Ramli John:
Now, applying that to the bowling alley framework, we also see that where there's a current state. And this is something that Wes Bush presented in the Product Led Growth book. And then there's this outcome. We kind of assume sometimes for a lot of products that there's only one desired outcome. And we put together conversational bumpers like emails, in-app messages, sales outreach, direct mail, and product bumper, like welcome messages, product tours, progress bars, checklists, and tool tips, really to get people to that one goal.

Ramli John:
The reality is users sign up for products for different reasons in the same way that my wife, Joanna, has a different goal for going to Disneyland. And I have a different goal for going to Disneyland. People sign up for your products for different reasons. And really user onboarding is typically never linear. Right? And this one size fits all onboarding experience doesn't just cut it for complex B2B SaaS products anymore.

Ramli John:
Let me give you an example. For a lot of B2B SaaS, there's actually a lot of different goals, or as I'm going to bring up later, jobs-to-be-done. An example of this is HubSpot. Now I use HubSpot for one reason. I use it to book my guests for my podcast. They have this really cool tool where you can book a meetings with people. And it actually creates a calendar invite right in Google calendar. Unlike Calendly, which you can't edit that calendar invite, you actually have to contact the guests, I can edit that and that's the reason why I use it is to book meetings with my guests. They have the sales meeting calendar tool. But people use HubSpot for many other ... People have goals, different goals for signing up for HubSpot. Maybe it's to build out their whole website with HubSpot. Or maybe it's to build out landing pages. Or maybe it's places for them to build out landing pages so that people can download eBooks or guides.

Ramli John:
Now they have a HubSpot Sales where people sign up there to book calls. And they have HubSpot ChatBots, where you can build ChatBots. So there's many different goals with this. So people sign up for different reasons. B2B SaaS products usually just have so many features that if you don't understand what your user's goals right out of the get go for each different user, then there's a few problems that can arise.

Ramli John:
The first problem can be something I called the disconnect. So let's say somebody signs up, let's say, for HubSpot to help schedule meetings like I do, but all of their onboarding, their emails, their product tours, all directed to helping people set up their website with HubSpot. There's going to be a disconnect. People are going to be like, "This is not the reason why I signed up for HubSpot. I signed up for a different kind of goal." People are going to be super confused. Like, "Why are you presenting me stuff about setting up my website when I sign up to schedule meetings?"

Ramli John:
Another problem that can happen here is something called the shotgun. So if you don't know what the user's goals are right in the beginning, well, you could end up is you just present them all the features. It's just like a shotgun effect. Like, "Oh, here's feature one. Here's feature two. Here's what you can do. Here's where you put in the emails. Here's where you build dining pages. Here's where you can schedule meetings." So what happens here is that it just becomes way too overwhelming for users.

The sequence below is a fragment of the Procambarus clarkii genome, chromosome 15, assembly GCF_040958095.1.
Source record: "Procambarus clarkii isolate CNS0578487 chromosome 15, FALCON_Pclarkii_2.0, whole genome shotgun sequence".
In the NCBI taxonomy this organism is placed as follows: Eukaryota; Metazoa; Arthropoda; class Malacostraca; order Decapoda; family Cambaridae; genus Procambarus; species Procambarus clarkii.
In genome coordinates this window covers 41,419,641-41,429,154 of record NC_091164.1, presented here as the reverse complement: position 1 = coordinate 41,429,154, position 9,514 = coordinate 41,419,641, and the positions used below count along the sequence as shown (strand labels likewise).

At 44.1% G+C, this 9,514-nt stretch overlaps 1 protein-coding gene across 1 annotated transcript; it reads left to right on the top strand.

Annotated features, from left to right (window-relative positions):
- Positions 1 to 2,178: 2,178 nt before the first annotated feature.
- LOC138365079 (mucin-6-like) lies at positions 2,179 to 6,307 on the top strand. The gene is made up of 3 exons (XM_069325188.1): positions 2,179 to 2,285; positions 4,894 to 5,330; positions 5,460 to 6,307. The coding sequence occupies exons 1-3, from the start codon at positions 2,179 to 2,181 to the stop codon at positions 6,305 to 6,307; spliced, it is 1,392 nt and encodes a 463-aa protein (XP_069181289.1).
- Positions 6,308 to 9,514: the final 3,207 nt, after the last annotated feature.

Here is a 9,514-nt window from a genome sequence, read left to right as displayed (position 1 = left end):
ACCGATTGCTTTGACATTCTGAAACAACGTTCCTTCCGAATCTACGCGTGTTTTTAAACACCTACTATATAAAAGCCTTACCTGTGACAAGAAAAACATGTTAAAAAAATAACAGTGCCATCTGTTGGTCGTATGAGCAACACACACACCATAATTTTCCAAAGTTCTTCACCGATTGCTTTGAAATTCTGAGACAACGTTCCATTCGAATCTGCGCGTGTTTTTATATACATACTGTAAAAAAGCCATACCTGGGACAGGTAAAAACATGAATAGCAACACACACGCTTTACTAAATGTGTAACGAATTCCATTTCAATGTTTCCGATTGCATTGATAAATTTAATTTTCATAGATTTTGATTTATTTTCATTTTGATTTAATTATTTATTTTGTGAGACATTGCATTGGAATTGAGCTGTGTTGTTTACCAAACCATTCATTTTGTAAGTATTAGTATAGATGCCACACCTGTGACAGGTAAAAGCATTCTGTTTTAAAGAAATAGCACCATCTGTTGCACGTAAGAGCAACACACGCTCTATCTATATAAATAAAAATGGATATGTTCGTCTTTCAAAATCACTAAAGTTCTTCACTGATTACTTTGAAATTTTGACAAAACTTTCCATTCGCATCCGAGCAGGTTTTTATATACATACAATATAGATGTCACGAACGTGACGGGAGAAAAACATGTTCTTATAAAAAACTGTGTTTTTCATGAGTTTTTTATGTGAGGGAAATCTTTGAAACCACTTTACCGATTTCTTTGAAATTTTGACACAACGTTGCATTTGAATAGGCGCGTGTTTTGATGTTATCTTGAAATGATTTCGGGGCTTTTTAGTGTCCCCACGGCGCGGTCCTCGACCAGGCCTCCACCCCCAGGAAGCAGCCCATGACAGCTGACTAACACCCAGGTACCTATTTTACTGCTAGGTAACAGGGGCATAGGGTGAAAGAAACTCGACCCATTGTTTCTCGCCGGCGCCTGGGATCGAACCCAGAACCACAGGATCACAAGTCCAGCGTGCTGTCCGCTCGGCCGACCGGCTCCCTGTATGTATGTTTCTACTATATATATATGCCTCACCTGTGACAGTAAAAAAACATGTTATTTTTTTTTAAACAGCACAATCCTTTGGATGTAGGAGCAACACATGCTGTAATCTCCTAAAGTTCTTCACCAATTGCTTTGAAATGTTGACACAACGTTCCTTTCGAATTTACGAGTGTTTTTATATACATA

Ramli John:
And this is exactly what happened with Jilt when I was setting up their onboarding email series, is that I just presented them with all the different types of emails you can send with Jilt for their e-commerce business. And one of the feedback when I started talking to users who didn't convert to becoming paying costumers, this one of the direct quotes. It is very painful when I heard this. "Your onboarding emails and product tours gave me pain. I felt overwhelmed. I thought to myself, 'Oh man, I have to learn all of that.'" So this is what happens when you don't understand what the goals of the users right at the beginning is, is you can overwhelm them.

Ramli John:
Another problem that could happen if you don't understand your user goals is that you can give them the silent treatment. This is when you just send them one information or email in the beginning. "Hi." And then 14 days later, when the trial has expired it's like, "Your trial has expired." "Well, thank you very much." What happens here is people are going to peace out. They're like, "What just happened?" So really what I'm proposing here, the solution, is to apply the jobs-to-be-done framework to your user onboarding experience.

Ramli John:
So the jobs-to-be-done describes the job or the main goal. We've been already talking a little bit about this. It's the main goal of the users that they're trying to accomplish with your product. The classic example brought up by Clay Christensen, he's a professor at Harvard, is the milkshake. So when people drink milkshake, people think, "Oh, it's just a milkshake." But it could be hired by people for many different types of jobs. One of them could be to get the daily dose of sugar. Another could be a hot summer and people just want to drink something cold. Or it could be to cheer up people after a bad day.